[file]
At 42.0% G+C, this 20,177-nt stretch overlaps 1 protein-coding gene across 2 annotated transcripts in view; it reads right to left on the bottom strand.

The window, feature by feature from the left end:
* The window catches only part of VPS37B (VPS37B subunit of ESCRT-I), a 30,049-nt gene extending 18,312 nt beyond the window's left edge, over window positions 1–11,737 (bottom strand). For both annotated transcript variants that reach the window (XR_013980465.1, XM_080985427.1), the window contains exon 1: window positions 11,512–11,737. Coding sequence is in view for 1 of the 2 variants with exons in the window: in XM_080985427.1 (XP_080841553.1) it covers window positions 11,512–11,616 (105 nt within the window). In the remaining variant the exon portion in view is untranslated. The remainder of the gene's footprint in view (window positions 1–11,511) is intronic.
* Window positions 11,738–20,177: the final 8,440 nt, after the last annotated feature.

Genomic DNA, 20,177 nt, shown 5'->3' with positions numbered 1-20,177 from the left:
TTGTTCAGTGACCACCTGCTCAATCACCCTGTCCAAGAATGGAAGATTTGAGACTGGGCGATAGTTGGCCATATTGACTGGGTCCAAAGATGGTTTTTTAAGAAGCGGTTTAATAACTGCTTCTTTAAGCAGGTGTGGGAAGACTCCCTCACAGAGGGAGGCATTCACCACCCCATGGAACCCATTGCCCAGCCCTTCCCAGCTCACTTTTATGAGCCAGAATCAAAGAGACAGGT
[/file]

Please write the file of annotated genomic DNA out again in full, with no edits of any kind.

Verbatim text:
At 42.0% G+C, this 20,177-nt stretch overlaps 1 protein-coding gene across 2 annotated transcripts in view; it reads right to left on the bottom strand.

The window, feature by feature from the left end:
* The window catches only part of VPS37B (VPS37B subunit of ESCRT-I), a 30,049-nt gene extending 18,312 nt beyond the window's left edge, over window positions 1–11,737 (bottom strand). For both annotated transcript variants that reach the window (XR_013980465.1, XM_080985427.1), the window contains exon 1: window positions 11,512–11,737. Coding sequence is in view for 1 of the 2 variants with exons in the window: in XM_080985427.1 (XP_080841553.1) it covers window positions 11,512–11,616 (105 nt within the window). In the remaining variant the exon portion in view is untranslated. The remainder of the gene's footprint in view (window positions 1–11,511) is intronic.
* Window positions 11,738–20,177: the final 8,440 nt, after the last annotated feature.

Genomic DNA, 20,177 nt, shown 5'->3' with positions numbered 1-20,177 from the left:
TTGTTCAGTGACCACCTGCTCAATCACCCTGTCCAAGAATGGAAGATTTGAGACTGGGCGATAGTTGGCCATATTGACTGGGTCCAAAGATGGTTTTTTAAGAAGCGGTTTAATAACTGCTTCTTTAAGCAGGTGTGGGAAGACTCCCTCACAGAGGGAGGCATTCACCACCCCATGGAACCCATTGCCCAGCCCTTCCCAGCTCACTTTTATGAGCCAGAATCAAAGAGACAGGT